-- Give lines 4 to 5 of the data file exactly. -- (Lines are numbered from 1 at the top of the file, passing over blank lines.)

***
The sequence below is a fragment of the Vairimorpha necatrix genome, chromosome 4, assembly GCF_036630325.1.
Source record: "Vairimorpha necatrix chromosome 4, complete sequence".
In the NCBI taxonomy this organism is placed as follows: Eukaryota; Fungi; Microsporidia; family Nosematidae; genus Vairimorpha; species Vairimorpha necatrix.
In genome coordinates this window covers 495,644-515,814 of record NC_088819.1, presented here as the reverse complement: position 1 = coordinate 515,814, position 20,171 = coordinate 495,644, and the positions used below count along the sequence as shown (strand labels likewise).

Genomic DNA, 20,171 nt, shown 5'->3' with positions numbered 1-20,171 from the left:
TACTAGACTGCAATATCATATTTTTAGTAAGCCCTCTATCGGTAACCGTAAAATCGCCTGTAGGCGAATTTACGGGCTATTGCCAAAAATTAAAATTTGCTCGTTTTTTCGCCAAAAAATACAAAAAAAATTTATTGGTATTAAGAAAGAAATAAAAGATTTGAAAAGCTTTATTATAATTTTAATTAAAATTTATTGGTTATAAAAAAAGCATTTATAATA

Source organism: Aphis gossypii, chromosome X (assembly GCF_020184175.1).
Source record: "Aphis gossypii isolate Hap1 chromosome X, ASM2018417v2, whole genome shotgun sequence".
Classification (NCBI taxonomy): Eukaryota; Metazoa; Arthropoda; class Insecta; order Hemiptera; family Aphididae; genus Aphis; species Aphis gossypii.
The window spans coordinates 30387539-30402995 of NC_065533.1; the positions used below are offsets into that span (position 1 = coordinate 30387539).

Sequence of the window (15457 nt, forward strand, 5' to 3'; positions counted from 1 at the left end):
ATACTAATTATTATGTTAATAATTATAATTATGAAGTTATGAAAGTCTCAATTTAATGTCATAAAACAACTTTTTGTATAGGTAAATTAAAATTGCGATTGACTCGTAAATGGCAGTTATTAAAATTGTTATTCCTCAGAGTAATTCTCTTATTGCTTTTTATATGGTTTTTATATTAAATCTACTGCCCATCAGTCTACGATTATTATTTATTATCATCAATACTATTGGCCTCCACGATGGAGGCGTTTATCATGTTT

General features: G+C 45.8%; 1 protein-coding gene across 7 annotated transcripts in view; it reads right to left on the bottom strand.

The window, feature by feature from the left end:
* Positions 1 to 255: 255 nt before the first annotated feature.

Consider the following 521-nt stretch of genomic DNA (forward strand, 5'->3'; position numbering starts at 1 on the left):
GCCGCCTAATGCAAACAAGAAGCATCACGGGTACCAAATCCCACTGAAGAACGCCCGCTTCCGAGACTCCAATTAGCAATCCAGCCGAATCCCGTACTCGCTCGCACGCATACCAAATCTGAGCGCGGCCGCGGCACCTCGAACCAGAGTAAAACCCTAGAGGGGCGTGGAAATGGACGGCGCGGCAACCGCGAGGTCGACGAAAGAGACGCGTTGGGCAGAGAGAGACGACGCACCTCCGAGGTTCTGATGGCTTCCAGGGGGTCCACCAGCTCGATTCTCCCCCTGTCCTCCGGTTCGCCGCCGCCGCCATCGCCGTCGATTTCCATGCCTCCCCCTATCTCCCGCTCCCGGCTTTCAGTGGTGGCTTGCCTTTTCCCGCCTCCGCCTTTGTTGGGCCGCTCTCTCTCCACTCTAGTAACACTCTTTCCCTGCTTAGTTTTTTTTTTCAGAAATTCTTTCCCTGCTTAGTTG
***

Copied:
In genome coordinates this window covers 495,644-515,814 of record NC_088819.1, presented here as the reverse complement: position 1 = coordinate 515,814, position 20,171 = coordinate 495,644, and the positions used below count along the sequence as shown (strand labels likewise).

Genomic DNA, 20,171 nt, shown 5'->3' with positions numbered 1-20,171 from the left: